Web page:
What a PEO Can Do for You

By Katz, Bruce E. | Journal of Accountancy, July 1999 | Go to article overview

What a PEO Can Do for You


Katz, Bruce E., Journal of Accountancy


A human resources management tool for small and medium-size companies.

More than ever before, CPAs are advising their bottom-line-conscious employers to use outsourcing to cut costs and improve efficiency. Once confined to production-related areas, outsourcing has grown to encompass a broad range of business operations. Human resources and payroll are two areas companies traditionally kept within their control, but over time businesses have gradually begun to outsource payroll functions to service bureaus and turn over more employee-related responsibilities to professional employer organizations (PEOs). CPAs and other financial executives whose employers do not already use PEOs should understand how they work--and how to select the right one--so they can decide whether the PEO route is a good solution for their companies.

PEOs specialize in human resources (HR) management. They offer businesses a wide variety of services--including payroll management, employee benefit design and administration, tax filing and administration and compliance with state and federal workplace legislation. PEOs also take responsibility for developing and administering lawful employment policies and procedures; employee recruitment and disciplinary actions; recordkeeping; and unemployment, disability and workers' compensation claims and administration.

According to the SBA, PEOs control a 2% market share of the payrolls of small to medium-size companies (those with fewer than 100 employees). Many different types of companies use PEOs, since the benefits of doing so cut across industry lines. With the number of employees working for PEOs projected to grow at 30% per year, more and more CPAs may find themselves recommending that their companies consider using PEOs as their HR departments.

FROM EMPLOYEE LEASING TO PEO

In the 1970s, a safe-harbor provision in federal tax legislation enabled companies to maintain pension plans for management and key employees that differed from those for regular stag employees--provided the stag employees were leased. Although that safe harbor disappeared, in 1982 with the passage of the Tax Equity and Fiscal Responsibility Act, the trend it established toward employee leasing continued. Leasing companies extended their services to encompass the entire HR area, leading to the birth of the PEO.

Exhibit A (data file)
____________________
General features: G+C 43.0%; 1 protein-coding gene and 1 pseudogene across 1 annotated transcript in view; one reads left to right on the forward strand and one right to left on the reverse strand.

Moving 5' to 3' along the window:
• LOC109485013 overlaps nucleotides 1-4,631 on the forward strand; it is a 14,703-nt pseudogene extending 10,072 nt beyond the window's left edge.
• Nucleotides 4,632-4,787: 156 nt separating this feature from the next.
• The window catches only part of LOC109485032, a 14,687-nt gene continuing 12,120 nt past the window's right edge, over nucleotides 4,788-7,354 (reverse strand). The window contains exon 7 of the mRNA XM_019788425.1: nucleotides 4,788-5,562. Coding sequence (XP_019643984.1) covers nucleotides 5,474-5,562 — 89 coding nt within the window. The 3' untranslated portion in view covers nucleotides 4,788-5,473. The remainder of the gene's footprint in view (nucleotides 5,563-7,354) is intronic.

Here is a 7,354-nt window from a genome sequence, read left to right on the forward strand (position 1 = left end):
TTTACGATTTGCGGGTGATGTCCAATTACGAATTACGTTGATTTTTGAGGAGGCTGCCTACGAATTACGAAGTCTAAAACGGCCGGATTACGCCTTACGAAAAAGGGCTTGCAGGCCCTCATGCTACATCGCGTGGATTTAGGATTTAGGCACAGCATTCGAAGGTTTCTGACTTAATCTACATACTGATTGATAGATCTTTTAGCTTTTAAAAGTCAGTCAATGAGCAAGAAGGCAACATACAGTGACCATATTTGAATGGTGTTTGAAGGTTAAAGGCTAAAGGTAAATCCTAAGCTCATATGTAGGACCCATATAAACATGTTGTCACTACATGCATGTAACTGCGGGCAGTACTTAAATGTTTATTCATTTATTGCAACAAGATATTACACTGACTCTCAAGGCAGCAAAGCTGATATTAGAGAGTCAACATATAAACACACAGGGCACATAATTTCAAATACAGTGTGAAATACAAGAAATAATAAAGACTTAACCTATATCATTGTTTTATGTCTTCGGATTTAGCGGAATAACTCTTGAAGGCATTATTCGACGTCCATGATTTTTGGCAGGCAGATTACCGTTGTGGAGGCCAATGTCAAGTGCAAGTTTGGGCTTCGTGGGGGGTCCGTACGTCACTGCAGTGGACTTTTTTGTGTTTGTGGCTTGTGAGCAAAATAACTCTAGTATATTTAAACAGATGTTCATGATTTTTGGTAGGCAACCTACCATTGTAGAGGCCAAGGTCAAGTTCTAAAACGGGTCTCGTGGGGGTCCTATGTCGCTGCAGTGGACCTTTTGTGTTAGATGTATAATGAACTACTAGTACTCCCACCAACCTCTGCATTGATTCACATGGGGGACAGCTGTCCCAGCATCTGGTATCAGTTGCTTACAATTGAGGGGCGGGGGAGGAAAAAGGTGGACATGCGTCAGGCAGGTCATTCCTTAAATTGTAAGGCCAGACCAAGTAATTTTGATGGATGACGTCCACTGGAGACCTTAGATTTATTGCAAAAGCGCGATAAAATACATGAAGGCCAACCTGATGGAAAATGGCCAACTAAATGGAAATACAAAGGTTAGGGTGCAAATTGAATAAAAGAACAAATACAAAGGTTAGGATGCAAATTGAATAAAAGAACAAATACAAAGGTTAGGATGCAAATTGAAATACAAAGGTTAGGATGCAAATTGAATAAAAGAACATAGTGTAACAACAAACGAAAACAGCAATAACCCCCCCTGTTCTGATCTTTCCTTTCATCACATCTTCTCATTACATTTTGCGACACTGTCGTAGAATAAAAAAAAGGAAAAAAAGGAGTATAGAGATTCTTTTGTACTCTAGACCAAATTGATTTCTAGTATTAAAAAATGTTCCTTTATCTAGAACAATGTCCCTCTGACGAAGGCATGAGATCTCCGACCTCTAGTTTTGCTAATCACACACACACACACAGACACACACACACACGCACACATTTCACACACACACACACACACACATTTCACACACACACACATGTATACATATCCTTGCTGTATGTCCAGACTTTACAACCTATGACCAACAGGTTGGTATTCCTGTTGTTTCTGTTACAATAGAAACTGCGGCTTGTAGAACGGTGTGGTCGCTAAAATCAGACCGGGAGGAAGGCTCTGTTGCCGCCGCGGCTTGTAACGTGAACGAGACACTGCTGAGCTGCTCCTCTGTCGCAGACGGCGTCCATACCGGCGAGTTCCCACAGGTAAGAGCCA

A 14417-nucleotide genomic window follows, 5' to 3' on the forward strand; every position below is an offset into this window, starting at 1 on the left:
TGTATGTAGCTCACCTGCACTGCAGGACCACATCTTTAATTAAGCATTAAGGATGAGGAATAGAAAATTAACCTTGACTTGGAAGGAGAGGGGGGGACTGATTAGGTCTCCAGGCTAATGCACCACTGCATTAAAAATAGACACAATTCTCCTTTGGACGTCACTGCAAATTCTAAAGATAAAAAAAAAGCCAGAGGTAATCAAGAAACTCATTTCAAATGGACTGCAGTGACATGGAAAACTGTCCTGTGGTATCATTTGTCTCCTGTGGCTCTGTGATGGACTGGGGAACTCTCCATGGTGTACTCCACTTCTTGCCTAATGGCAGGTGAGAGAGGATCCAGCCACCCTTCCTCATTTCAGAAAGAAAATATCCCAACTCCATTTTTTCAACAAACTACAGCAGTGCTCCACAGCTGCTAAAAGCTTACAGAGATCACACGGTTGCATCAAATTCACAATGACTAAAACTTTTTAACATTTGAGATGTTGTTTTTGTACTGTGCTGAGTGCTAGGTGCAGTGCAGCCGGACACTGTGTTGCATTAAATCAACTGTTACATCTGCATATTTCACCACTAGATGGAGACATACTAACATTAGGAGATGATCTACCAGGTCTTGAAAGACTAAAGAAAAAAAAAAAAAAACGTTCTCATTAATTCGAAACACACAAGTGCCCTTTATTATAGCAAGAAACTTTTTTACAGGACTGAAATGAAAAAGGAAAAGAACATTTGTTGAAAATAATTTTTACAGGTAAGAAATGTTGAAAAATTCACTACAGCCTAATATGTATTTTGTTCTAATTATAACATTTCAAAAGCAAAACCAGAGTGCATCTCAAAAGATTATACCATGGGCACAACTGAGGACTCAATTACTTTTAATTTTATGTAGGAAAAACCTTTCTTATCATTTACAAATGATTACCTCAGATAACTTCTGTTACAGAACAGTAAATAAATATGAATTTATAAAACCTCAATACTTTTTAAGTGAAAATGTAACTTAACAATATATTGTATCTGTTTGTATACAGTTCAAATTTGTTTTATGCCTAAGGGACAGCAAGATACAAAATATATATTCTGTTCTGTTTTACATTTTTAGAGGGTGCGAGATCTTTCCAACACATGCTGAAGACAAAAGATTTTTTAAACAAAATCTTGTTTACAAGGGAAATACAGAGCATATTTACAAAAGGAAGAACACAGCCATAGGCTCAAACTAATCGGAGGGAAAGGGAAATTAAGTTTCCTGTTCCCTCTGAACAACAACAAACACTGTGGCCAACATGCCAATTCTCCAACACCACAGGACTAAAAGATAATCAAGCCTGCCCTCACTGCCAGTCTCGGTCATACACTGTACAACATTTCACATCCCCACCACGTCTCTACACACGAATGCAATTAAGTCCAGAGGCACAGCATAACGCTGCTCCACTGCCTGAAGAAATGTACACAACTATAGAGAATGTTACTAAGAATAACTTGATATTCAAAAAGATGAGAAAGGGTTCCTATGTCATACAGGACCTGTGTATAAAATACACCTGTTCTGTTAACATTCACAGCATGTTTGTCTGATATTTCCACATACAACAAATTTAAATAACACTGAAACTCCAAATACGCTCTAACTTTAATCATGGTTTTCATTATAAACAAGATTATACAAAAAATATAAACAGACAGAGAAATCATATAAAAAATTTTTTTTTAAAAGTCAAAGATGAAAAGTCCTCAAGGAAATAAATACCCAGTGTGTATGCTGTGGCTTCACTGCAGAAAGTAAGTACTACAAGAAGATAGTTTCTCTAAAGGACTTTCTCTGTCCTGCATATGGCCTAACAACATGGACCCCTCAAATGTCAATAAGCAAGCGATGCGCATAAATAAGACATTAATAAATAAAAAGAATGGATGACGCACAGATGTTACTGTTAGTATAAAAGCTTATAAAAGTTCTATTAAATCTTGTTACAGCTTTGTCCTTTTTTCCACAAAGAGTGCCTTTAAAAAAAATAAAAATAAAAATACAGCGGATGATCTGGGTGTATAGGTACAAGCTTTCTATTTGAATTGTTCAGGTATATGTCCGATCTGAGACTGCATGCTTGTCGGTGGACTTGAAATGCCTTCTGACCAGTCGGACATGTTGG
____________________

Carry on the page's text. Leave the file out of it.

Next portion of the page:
PEOs now perform myriad t, asks. Some states recognize them as "coemployers" since they assume certain legal rights and duties related to employees who work at client locations. (The IRS does not use the term coemployer--it recognizes PEOs as employers.) The rights and duties PEOs assume are set forth in a contract between the PEO and the client company. Typically, a PEO's responsibilities include the general aspects of the employer's role--for example, paying employee wages and associated withholding taxes. (The PEO is responsible for paying these taxes whether or not the client actually pays the PEO.) The PEO also must provide employees with workers' compensation, federal and state unemployment and statutory disability coverage. In addition, the PEO administers any employee benefit programs including retirement plans; cafeteria and health care plans; life, disability, accidental death and dismemberment insurance; credit unions; fitness club memberships; child care; and tuition reimbursement programs.

When a PEO sponsors employee benefit plans, it assumes fiduciary responsibility for plan compliance with applicable federal and state laws. When a client company decides to maintain its own employee benefit plan, the company continues to have fiduciary responsibility as well as plan testing, filing and other obligations it might otherwise avoid through a PEO.

In most circumstances, the PEO also contractually assumes responsibility for compliance with the regulations of the Equal Employment Opportunity Commission, Title VII, the National Labor Relations Act, the Fair Labor Standards Act, COBRA, ERISA, the Americans With Disabilities Act (ADA), the Family Medical & Leave Act (FMLA) and the Immigration Reform and Control Act (IRCA). …

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